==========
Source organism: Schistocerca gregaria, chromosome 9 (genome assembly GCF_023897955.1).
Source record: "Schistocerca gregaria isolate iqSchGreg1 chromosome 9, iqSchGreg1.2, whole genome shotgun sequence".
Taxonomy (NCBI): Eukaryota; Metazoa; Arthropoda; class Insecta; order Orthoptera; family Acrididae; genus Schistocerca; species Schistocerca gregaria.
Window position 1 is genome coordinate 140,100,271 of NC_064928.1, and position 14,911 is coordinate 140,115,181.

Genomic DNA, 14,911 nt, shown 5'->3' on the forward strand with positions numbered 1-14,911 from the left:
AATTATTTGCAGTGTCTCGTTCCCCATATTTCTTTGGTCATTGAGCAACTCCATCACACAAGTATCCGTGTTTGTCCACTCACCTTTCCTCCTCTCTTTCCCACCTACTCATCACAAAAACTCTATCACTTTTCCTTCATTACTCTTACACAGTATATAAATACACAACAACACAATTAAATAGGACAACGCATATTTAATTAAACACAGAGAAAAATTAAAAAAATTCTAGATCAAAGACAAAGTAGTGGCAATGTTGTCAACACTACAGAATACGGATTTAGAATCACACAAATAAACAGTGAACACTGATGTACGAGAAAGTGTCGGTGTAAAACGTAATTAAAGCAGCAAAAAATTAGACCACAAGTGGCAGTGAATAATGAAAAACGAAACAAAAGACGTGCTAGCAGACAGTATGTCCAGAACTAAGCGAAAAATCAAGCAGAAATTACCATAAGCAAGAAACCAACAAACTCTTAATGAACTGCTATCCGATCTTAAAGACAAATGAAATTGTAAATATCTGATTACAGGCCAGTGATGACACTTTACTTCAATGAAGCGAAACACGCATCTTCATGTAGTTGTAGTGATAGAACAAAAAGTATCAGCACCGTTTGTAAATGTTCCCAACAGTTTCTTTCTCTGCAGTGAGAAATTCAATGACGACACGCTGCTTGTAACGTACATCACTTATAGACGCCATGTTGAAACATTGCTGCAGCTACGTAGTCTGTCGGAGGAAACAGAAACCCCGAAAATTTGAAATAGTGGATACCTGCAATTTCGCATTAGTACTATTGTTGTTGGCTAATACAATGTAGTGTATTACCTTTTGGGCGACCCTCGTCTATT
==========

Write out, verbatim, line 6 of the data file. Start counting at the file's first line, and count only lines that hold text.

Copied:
AATTATTTGCAGTGTCTCGTTCCCCATATTTCTTTGGTCATTGAGCAACTCCATCACACAAGTATCCGTGTTTGTCCACTCACCTTTCCTCCTCTCTTTCCCACCTACTCATCACAAAAACTCTATCACTTTTCCTTCATTACTCTTACACAGTATATAAATACACAACAACACAATTAAATAGGACAACGCATATTTAATTAAACACAGAGAAAAATTAAAAAAATTCTAGATCAAAGACAAAGTAGTGGCAATGTTGTCAACACTACAGAATACGGATTTAGAATCACACAAATAAACAGTGAACACTGATGTACGAGAAAGTGTCGGTGTAAAACGTAATTAAAGCAGCAAAAAATTAGACCACAAGTGGCAGTGAATAATGAAAAACGAAACAAAAGACGTGCTAGCAGACAGTATGTCCAGAACTAAGCGAAAAATCAAGCAGAAATTACCATAAGCAAGAAACCAACAAACTCTTAATGAACTGCTATCCGATCTTAAAGACAAATGAAATTGTAAATATCTGATTACAGGCCAGTGATGACACTTTACTTCAATGAAGCGAAACACGCATCTTCATGTAGTTGTAGTGATAGAACAAAAAGTATCAGCACCGTTTGTAAATGTTCCCAACAGTTTCTTTCTCTGCAGTGAGAAATTCAATGACGACACGCTGCTTGTAACGTACATCACTTATAGACGCCATGTTGAAACATTGCTGCAGCTACGTAGTCTGTCGGAGGAAACAGAAACCCCGAAAATTTGAAATAGTGGATACCTGCAATTTCGCATTAGTACTATTGTTGTTGGCTAATACAATGTAGTGTATTACCTTTTGGGCGACCCTCGTCTATT